Cold calling is far from dead. If anything, it has seen a resurgence in popularity as brands try to redefine the selling experience in today’s fast-paced, Internet-based society. Of course, the way that cold calls are made has changed slightly, since today’s consumer is much savvier and they get a ton of solicitation calls and junk messages every single day. That is why many companies have outsourced their sales outreach, so they can make the calls and qualify the leads while the in-house sales team closes the deals.
If you want to get in on a good footing, the introduction is what counts. Sure, you can just say hello and give your name, but that’s not going to get anyone’s attention. It might even turn the person on the other end of the phone off and cause them to tune you out, assuring you that no one is interested in “whatever it is you’re selling.”
The best thing that you can do is know who is in charge of making decisions so that you can ask specifically to speak to them. When you call and confidently ask for someone, it’s assumed that they will be expecting your call. It tends to go much better than just calling and asking for the “person in charge of [product/service/department].”
You only have a matter of seconds to make an impression—it better be a good one. They don’t have time to listen to you drone on about who you are and why you’re calling. This isn’t a sales presentation. Get to the point and get the basics out in less than 30 seconds, or you’ll lose them entirely.
Again, you’re already calling on borrowed time here. Don’t launch into a huge explanation of why you’re calling, where you’re calling from, and so on. People will ask more if they want to know more, and you can explain more when you get past the initial “hello.” Stick to the basics in the intro so that you can get a better chance of them allowing you to continue on the call.
This one always throws people off, in the best ways. If you start your call with something as simple as saying “Hello, Jim, how are you doing today?”, it will catch people off guard, make them feel appreciated, and remind them that they’re talking to a real person. This can often get you a lot further in your cold calls than just going straight for the decision-maker.
The biggest problem that people have with taking phone calls is that they feel like cold-calling sales reps don’t give a crap about their time. They’re just trying to sell something. Change their mind on this by starting with something that acknowledges their limited time and lets them know you’ll be quick. They’ll appreciate it and you’ll often get much better feedback.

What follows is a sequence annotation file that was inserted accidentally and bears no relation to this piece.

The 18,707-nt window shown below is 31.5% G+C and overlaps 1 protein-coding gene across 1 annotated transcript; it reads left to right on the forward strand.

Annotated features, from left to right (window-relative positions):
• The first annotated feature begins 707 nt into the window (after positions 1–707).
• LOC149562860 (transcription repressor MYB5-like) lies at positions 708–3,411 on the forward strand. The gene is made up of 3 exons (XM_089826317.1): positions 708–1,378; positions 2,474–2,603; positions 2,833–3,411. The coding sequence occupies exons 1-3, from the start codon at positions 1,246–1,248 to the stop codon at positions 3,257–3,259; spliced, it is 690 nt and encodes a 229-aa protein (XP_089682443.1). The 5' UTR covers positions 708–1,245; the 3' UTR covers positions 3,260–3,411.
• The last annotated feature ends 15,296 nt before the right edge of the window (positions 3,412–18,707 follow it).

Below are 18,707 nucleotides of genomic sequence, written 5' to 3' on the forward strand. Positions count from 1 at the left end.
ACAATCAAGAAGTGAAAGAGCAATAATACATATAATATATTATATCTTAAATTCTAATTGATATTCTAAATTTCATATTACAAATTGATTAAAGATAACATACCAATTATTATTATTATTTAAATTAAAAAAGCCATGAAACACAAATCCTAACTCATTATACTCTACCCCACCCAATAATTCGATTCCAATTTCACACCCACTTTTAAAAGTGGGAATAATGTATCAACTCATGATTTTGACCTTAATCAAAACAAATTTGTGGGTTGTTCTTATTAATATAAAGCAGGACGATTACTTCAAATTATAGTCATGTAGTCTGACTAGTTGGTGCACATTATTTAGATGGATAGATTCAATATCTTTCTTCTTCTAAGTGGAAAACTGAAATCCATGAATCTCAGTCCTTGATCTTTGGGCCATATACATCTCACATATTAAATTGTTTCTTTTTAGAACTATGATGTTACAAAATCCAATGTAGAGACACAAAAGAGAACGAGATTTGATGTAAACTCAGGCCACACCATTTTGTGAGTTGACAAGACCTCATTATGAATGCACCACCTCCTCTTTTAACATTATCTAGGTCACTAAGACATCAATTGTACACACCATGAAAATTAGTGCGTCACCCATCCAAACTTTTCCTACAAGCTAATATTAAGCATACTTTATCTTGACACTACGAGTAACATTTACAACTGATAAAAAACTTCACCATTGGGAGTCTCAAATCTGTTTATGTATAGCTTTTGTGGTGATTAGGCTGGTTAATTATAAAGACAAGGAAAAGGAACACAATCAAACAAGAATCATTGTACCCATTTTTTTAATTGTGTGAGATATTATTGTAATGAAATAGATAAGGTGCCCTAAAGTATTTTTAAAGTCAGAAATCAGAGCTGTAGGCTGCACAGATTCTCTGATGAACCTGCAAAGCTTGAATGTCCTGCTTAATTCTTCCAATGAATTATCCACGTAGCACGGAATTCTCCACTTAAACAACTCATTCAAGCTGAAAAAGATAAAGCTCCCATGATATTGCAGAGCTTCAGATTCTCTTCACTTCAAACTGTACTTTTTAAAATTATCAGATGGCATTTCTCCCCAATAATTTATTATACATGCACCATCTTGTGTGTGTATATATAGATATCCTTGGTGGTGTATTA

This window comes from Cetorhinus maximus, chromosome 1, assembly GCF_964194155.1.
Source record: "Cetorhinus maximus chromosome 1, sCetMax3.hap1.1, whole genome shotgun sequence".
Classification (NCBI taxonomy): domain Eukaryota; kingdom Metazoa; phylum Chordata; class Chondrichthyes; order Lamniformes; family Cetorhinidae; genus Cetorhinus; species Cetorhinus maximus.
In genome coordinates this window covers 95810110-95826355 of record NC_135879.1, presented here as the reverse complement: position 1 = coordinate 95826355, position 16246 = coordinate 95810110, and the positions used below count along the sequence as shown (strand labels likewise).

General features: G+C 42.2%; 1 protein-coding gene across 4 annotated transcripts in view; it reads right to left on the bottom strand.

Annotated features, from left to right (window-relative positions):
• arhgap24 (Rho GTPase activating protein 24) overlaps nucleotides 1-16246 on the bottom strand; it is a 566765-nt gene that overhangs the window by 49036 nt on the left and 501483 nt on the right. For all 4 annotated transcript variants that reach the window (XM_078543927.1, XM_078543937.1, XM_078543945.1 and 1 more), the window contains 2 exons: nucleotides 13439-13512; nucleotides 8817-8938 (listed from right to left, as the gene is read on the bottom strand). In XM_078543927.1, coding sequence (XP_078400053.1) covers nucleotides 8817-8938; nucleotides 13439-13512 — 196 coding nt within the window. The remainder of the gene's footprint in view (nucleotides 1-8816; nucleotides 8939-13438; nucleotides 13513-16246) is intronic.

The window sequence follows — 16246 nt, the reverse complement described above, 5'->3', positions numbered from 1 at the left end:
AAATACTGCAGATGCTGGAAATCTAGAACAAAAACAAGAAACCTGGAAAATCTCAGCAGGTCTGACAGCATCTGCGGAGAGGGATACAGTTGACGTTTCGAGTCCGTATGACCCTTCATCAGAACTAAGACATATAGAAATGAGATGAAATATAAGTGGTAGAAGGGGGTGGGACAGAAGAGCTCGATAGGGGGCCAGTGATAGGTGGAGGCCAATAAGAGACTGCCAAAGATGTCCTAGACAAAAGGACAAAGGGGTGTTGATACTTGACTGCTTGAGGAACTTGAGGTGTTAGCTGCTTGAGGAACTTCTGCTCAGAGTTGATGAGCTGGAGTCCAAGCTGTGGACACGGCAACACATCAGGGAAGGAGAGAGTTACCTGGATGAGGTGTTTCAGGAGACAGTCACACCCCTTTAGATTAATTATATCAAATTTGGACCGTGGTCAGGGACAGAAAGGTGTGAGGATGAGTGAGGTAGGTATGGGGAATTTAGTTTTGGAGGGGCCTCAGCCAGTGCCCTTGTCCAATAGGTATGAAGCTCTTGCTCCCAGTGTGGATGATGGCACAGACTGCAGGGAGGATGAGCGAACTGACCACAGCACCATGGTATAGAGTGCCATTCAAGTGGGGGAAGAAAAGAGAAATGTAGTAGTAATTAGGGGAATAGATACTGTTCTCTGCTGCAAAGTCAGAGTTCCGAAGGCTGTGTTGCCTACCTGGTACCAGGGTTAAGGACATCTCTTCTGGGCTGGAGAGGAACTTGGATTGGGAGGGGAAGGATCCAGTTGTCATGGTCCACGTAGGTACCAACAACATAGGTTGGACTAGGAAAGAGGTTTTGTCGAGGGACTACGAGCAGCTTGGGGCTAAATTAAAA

In the same vein, you can always follow up the acknowledgment that their time is valuable and that they’re probably busy by suggesting a scheduled return call or other arrangement. This gives them the power in deciding how to proceed and lets them know that you value their time and that you’re willing to be flexible to make things work for them.
For example, if you ask “did I catch you at a bad time?”, most people will respond with the answer of “no”. Their mind is busy and they’re just thinking if someone asks about time the answer is “no” without actually listening to the full question. It works even better if you change it up to ask “I didn’t catch you at a bad time, did I,” because it puts a positive spin on things. Therefore, if you ask like this, you can then segue into why you’re calling and often get further than you would otherwise.
Much like asking how they’re doing, this catches people off-guard and makes them think. For example, you can start by asking them what their biggest daily struggle in business is (hopefully it’s related to your product/service). This will stop their “phone sales” automated thoughts and help you get their attention.
If you have the decision-maker on the phone and you lead with something like, “I’ve heard that you’ve been looking for a new solution for [problem],” you’ll grab their attention by showing them you’ve done your homework and that you can probably help them. Why else would you be calling, anyway?
A lot of times, your manners will get you further than you realize. Too often, sales reps like to call and take the ‘buddy’ approach, which isn’t effective. Something as simple as adding “sir” or another official title to whoever you're calling will often get their attention and show them that you have respect, which is big for anyone.
This is yet another way to catch your answerer off guard. When you call, instead of explaining what you do or offering your assistance for their pain points, ask them if they can assist you in some way. This could be by trying your product and providing feedback, or by connecting you to the decision-maker so that you can provide further details. When you make people feel needed, they often respond differently.
Personalization is the key to success with cold calling these days. If you do the research ahead of time and find a connection that you can put into your introduction, you’ll often get further than if you just call blindly and ask for the DM (decision maker).
Outbound sales calling is no joke, but it doesn’t have to be a thorn in your business growth. If you partner with the dedicated experts at Smith.ai, you can get all the outbound sales and support that you need, along with things like outreach campaigns, appointment scheduling, lead intake, and even live chat on your website, SMS message answering, and more.